BMJ Retracts 1989 Paper by 'Rogue' Scientist

Veronica Hackethal, MD

November 04, 2015

The BMJ has retracted a study published in 1989 after determining its findings were fraudulent. The retraction comes amid long-running controversy about scientific misconduct by senior author Ranjit Kumar Chandra, MD, PhD, formerly from Memorial University in St John's, Newfoundland. Dr Chandra is an internationally renowned nutrition researcher who has received numerous awards.

The retracted study was supported by the National Health Research Development Programme, Health and Welfare Canada, and the Mead Johnson Canada division of Bristol Myers. It claimed to be a randomized trial in which women with a family history of atopy and who planned to breast-feed were randomly assigned either to dietary avoidance of five common food allergens or to an unrestricted diet. Mothers without plans to breast-feed were randomly assigned to hypoallergenic casein hydrolysate, soy milk, or cow's milk formulas, all made by Mead Johnson Canada.

The authors claimed there were fewer and milder cases of eczema among babies who received casein hydrolysate compared with the soy and cow's milk formulas. Likewise, the researchers reported fewer and milder cases of eczema among breast-fed babies whose mothers followed a restricted diet compared with breast-fed babies whose mothers had unrestricted diets. The authors recommended that women with a family history of atopy avoid certain allergenic foods while breast-feeding, and that formula-fed babies of such mothers should drink formula with casein hydrolysate.

In a feature article published October 28 in the BMJ, freelance journalist Caroline White detailed the longstanding controversy about Dr Chandra.

Initial suspicions about Dr Chandra go back to 1993, when Vincent Osundwa, MD, who occupied the office next to Dr Chandra's research nurse Marilyn Harvey, questioned his scientific conduct. In 1994, Harvey reported to Memorial University that Dr Chandra may have falsified data, which triggered a preliminary internal investigation. Dr Chandra later tried to sue Harvey.

In 1995, Memorial did a second investigation called the Klefte report, which found Dr Chandra guilty of scientific misconduct, although the university failed to make these findings public. Investigators could not locate Dr Chandra's raw data, which Dr Chandra may have thrown away, according to White. The report highlighted Dr Chandra's "remarkable lack of communication and openness" in his research, including very little involvement with coauthors.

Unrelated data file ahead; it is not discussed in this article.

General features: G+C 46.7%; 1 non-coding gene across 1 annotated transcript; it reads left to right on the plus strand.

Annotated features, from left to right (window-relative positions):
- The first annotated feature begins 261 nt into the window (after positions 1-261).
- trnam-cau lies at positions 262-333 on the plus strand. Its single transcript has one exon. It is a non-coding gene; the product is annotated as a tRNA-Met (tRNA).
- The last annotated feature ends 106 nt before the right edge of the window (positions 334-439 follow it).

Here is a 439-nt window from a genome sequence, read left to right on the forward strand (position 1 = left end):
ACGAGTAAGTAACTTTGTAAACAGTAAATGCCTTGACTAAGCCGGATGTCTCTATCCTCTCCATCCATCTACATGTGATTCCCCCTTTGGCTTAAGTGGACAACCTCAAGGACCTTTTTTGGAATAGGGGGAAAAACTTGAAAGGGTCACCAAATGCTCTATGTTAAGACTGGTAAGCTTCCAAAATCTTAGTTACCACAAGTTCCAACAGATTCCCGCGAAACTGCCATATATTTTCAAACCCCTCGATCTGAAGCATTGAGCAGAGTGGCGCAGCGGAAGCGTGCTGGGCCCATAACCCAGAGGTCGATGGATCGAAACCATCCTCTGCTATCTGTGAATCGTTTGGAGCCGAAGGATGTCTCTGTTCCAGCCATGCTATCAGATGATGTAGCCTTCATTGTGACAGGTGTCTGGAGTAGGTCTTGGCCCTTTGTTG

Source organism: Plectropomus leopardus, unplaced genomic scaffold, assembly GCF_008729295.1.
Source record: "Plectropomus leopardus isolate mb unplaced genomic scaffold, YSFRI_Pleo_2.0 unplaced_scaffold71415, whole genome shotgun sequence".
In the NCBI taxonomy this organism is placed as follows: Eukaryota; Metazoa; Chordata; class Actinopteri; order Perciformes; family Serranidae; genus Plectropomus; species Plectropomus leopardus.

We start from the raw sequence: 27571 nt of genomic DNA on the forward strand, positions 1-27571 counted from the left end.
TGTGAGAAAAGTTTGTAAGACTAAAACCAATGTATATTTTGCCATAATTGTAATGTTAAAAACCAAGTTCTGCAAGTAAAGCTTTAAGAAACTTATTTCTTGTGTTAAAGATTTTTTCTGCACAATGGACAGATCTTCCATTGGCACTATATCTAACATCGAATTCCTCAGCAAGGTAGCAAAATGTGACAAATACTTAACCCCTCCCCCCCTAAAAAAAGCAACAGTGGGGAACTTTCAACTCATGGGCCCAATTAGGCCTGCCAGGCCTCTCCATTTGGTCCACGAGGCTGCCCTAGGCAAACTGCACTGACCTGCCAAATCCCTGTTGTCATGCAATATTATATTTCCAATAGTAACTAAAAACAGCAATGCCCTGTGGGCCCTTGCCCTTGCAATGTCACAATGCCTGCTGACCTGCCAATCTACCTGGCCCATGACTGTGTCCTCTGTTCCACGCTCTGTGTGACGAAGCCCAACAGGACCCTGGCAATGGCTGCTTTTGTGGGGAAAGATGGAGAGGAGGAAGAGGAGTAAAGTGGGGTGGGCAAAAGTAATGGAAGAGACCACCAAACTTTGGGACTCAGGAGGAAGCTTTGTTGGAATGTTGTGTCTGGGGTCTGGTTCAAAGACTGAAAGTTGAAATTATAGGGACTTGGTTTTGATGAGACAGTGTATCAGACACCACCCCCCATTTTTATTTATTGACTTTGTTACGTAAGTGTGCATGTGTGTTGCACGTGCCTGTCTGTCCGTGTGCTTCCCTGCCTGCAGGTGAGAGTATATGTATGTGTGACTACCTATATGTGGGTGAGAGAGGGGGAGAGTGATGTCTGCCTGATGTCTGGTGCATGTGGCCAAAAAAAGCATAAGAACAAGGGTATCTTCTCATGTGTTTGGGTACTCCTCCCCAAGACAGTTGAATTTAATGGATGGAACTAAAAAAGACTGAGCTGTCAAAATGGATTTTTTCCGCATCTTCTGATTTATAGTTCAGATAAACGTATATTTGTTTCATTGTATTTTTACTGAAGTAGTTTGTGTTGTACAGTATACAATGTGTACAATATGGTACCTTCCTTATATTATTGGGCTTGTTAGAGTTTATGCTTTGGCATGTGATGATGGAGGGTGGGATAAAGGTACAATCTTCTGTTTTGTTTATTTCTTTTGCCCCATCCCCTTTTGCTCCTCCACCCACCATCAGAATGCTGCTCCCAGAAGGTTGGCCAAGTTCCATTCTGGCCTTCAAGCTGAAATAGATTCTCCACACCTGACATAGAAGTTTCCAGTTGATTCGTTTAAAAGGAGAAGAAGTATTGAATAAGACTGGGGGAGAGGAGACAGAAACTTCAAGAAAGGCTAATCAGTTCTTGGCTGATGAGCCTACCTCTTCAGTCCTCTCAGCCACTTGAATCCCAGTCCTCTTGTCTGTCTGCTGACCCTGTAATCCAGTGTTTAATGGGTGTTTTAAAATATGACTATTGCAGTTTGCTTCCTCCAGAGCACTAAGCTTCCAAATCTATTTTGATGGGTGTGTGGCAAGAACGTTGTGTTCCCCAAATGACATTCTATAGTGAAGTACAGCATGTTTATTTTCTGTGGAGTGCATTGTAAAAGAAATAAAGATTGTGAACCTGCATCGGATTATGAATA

The university failed to act on the report's findings because Memorial is a publicly funded institution and Dr Chandra had threatened to sue, White reports.

In 2002, the BMJ rejected a follow-up to a study Dr Chandra had previously published in the Lancet in 1992. Peer review had raised doubts about whether Dr Chandra, as the only author, could have conducted such a large trial, and that "the data had all the hallmarks of being entirely invented." The prior 1992 study had claimed that a vitamin supplement patented by Dr Chandra improved memory in older people.

The BMJ raised concerns to Memorial, which replied that no case existed, while neglecting to mention the Klefte report. The BMJ requested raw data for examination, but Memorial declined, saying Dr Chandra had taken an unpaid leave of absence and had not responded to requests.

Dr Chandra then resigned after 27 years at Memorial and moved to Switzerland and India. In the meantime, Nutrition published the rejected BMJ paper. A study with similar conclusions as the Nutrition paper was also published in Nutrition Research, a journal founded and edited by Dr Chandra. One of the authors of that paper, Amit Jain, has never been identified.

In 2003, a letter to the Lancet raised doubts about the original 1992 Lancet study, stating that "some of the standard errors were statistically impossible." Yet, after review, the Lancet did not retract the paper. Also in 2003, a letter and editorial raised serious doubts about the 2001 Nutrition study.

In 2004, the Canadian Institute of Health Research said it could not investigate the Lancet and Nutrition papers because they did not fund the studies.